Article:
Ending Don't Ask Don't Tell

Today, I had one of those “once in a lifetime” moments.  As I sat in the Senate Gallery with my bosses, White House Senior Advisor Valerie Jarrett, Deputy Chief of Staff Jim Messina and Director of the Office of Public Engagement Tina Tchen, I saw history being made as the US Senate voted 65 to 31 to pass the Don't Ask, Don't Tell Repeal Act of 2010.  I am proud of the many leaders in Congress and all those who have worked to put an end to DADT.  And I’m proud of the President for his leadership on this issue.   It has been a long time getting here and it has been a struggle – but as the President has said many times, “Change isn’t easy.” But today we took a huge step forward to set right a wrong.

Last December about this time, I was at a small event in the Roosevelt Room.  The President was just getting ready to leave for the Christmas Holiday.  He walked over to me and without missing a beat, put his hand on my shoulder, and I will never forget what he said to me – unsolicited -- “We are going to end Don’t Ask Don’t Tell.  We have a little bit of work to do still, but we are going to get it done.”  A month later, in his first State of the Union Address, the President said, “This year, I will work with Congress and our military to finally repeal the law that denies gay Americans the right to serve the country they love because of who they are.  It’s the right thing to do.”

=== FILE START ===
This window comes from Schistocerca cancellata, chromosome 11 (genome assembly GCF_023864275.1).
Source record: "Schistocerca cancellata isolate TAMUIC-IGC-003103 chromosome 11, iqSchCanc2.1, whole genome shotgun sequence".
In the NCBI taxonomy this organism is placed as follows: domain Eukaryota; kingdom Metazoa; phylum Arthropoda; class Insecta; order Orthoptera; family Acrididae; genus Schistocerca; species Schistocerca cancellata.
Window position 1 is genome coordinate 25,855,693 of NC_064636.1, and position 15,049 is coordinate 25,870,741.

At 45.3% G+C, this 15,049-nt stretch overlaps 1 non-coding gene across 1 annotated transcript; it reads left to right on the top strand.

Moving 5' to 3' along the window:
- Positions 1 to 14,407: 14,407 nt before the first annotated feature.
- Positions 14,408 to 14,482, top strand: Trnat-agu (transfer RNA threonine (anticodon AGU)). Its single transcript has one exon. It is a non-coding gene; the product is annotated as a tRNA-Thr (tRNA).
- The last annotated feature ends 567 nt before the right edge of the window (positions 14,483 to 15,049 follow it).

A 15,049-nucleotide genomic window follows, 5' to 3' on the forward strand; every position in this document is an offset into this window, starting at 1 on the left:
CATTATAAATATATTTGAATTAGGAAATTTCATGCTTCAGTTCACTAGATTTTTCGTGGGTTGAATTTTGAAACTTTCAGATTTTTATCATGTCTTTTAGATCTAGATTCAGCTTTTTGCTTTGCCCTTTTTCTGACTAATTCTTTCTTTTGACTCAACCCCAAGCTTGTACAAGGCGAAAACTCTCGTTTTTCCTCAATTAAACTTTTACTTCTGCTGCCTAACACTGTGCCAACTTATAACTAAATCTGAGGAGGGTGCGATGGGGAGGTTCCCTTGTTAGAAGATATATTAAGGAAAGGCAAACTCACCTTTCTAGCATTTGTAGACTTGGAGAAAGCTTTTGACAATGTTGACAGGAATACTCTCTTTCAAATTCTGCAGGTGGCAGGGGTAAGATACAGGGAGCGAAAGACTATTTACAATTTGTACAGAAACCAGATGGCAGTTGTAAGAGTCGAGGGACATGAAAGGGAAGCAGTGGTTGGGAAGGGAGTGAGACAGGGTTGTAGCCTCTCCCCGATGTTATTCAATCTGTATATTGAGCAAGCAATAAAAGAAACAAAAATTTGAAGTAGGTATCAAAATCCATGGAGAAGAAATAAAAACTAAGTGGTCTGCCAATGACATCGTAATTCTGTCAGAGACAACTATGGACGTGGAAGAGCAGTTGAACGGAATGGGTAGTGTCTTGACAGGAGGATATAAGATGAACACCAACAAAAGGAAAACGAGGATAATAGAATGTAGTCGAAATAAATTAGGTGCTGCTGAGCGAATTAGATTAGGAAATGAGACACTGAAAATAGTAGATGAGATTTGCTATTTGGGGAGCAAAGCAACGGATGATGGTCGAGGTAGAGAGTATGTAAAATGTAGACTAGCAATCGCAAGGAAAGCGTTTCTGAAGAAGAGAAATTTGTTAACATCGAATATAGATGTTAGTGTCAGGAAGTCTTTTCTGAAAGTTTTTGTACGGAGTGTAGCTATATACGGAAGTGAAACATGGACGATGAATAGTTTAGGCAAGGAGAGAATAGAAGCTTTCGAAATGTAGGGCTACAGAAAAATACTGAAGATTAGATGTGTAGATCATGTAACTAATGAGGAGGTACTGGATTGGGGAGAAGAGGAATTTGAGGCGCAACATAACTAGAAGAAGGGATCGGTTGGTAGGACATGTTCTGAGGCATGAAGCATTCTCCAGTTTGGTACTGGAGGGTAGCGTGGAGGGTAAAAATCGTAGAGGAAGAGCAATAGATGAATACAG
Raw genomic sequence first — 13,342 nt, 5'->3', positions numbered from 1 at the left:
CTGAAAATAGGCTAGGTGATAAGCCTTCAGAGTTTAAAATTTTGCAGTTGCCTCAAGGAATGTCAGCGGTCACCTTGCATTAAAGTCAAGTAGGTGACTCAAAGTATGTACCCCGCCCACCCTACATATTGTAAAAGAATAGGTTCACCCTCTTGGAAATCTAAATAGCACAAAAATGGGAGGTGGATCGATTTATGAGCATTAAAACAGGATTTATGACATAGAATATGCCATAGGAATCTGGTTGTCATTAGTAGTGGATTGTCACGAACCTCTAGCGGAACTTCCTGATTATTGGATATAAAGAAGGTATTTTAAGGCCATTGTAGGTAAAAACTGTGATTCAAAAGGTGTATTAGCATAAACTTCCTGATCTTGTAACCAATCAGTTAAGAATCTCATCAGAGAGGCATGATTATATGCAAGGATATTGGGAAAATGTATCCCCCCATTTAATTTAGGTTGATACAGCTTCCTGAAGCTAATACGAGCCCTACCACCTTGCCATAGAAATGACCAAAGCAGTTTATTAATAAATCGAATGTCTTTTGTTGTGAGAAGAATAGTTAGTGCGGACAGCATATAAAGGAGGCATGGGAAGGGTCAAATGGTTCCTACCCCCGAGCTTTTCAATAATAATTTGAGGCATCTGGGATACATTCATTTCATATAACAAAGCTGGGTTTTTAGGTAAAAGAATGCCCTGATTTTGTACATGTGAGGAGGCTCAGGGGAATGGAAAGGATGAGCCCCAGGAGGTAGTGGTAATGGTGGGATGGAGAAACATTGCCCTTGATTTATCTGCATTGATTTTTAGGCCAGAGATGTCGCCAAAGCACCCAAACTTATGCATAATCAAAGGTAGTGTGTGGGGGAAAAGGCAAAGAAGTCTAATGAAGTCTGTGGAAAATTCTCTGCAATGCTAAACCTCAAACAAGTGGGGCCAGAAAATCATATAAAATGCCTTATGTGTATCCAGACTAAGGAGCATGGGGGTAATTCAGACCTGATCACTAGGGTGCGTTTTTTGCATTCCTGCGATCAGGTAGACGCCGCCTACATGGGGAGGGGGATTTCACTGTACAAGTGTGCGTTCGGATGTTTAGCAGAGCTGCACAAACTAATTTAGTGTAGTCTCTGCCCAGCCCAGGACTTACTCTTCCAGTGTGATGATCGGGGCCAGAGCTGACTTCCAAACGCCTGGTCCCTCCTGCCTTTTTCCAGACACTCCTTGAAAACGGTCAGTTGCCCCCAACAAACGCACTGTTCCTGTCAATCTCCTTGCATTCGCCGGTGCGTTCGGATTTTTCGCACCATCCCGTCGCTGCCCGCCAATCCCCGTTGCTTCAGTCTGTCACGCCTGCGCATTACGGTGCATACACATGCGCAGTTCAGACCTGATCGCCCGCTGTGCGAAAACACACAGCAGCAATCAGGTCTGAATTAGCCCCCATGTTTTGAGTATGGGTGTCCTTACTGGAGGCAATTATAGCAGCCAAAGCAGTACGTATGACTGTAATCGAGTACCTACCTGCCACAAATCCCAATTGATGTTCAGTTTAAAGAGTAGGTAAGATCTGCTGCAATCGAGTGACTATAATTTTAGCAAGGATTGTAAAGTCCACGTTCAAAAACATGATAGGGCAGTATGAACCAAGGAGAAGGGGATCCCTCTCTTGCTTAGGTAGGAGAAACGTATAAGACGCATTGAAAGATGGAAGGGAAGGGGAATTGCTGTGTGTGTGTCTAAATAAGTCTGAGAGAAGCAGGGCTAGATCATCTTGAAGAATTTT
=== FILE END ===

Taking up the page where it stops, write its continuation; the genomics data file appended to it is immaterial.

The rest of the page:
Now I am sure that there will be many stories written about what happened and how we got here, but for me, the key part of the story that I will never forget is that commitment from the President.   Nor will I ever forget the brave men and women who have served with distinction who also happen to be gay or lesbian.  Throughout the course of this effort, I have been privileged to meet some amazing heroes who just wanted to serve their country.  I will carry their stories with me for the rest of my life.

Earlier today, The White House released a statement from President Obama on the end of Don't Ask Don't Tell,  in which he said "It is time to recognize that sacrifice, valor and integrity are no more defined by sexual orientation than they are by race or gender, religion or creed."  Read the entire statement here.

Brian Bond is Deputy Director of the Office of Public Engagement
Related Topics: Civil Rights
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